Local business CEO accused of various forms of fraud
When governments and insurers realized more than a decade ago that providing palliative care for the indigent and elderly in their homes was more cost effective than doing so in hospitals or nursing facilities, Arlinda Dickins Moriarty saw an opportunity and capitalized on it—so much so that what started as a basement business in 2000 has grown to multiple care and health service companies employing 700 people doing business in three states under contracts worth more than $84 million in the last five years alone.
But now, the U.S. Government is alleging that $1.8 million of those proceeds were obtained fraudulently via schemes that included billing Medicare for services provided to nonexistent or deceased patients, billing for care provided by phantom employees, and making her sister the “owner” of a company created to circumvent a change in state law.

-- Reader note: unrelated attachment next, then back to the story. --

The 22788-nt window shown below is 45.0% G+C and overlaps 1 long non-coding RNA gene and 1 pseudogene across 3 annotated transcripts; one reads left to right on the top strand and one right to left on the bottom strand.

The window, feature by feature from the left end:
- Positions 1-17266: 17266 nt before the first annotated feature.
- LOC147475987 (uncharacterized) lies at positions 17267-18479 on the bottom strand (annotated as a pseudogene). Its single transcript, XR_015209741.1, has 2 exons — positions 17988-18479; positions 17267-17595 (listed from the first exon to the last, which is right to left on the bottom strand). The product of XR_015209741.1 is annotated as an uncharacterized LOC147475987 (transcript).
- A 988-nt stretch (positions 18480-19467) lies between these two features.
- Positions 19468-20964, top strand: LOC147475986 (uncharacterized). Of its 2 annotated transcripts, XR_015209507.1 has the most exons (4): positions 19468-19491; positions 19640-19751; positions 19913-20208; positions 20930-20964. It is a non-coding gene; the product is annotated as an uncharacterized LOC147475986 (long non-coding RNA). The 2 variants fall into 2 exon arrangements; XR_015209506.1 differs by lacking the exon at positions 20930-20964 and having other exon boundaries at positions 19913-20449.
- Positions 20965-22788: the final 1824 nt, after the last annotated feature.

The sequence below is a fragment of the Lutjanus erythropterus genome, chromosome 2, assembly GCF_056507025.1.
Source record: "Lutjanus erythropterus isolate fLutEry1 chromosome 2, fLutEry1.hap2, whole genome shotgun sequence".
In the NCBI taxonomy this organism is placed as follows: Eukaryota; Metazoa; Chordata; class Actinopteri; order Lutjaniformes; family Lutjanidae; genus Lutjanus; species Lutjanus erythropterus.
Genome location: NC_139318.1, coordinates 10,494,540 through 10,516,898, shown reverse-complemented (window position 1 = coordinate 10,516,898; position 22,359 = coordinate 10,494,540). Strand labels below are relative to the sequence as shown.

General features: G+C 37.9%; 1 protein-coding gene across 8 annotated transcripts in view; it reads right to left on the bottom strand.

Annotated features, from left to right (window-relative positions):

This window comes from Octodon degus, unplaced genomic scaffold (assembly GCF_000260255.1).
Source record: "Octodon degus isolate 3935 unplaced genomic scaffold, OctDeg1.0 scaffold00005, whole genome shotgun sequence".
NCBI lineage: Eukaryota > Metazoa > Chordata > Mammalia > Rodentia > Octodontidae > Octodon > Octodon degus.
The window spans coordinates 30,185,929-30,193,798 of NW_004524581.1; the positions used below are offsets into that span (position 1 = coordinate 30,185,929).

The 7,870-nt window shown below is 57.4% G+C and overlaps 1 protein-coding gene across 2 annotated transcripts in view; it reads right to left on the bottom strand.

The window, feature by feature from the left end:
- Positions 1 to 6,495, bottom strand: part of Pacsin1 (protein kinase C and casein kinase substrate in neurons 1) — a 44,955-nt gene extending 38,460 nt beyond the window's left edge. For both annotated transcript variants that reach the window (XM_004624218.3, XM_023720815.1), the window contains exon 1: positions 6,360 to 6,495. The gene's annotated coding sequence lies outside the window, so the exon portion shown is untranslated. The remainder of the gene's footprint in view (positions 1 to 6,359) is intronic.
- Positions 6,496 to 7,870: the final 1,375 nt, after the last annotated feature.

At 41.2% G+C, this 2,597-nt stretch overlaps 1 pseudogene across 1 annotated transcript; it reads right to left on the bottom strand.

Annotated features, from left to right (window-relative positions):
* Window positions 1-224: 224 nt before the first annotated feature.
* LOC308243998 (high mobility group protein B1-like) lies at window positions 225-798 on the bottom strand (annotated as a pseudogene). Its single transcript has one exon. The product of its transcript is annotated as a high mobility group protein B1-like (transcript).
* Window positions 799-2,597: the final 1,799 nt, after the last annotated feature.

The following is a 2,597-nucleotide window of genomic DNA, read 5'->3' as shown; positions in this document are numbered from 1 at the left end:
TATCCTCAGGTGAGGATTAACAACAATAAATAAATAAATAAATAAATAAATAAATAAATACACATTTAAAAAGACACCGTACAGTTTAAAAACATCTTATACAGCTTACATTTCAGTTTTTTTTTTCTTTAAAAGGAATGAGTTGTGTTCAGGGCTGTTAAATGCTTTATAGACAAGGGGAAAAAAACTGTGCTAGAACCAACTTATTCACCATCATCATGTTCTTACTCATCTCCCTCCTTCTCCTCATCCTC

On April 12, U.S. Attorney for the Western District of Pennsylvania Soo Song’s office filed a 28-page lawsuit asking to freeze bank accounts belonging to Moriarty, her sister Daynelle Dickins and five of Moriarty’s companies while it continues a criminal investigation.
That request was granted by U.S. District Judge Cathy Bissoon. She also authorized a search warrant for Moriarty’s main offices at Moriarty Consulting Services that was executed by multiple federal and state agencies.
Moriarty has denied the charges, and after Bissoon rescinded the banking account freeze, Moriarty spoke exclusively with New Pittsburgh Courier reporter Diane I. Daniels. Moriarty said the accusations are untrue and that—while her company, MCI, can again conduct business—they have damaged the company’s reputation in the industry and are costing it money.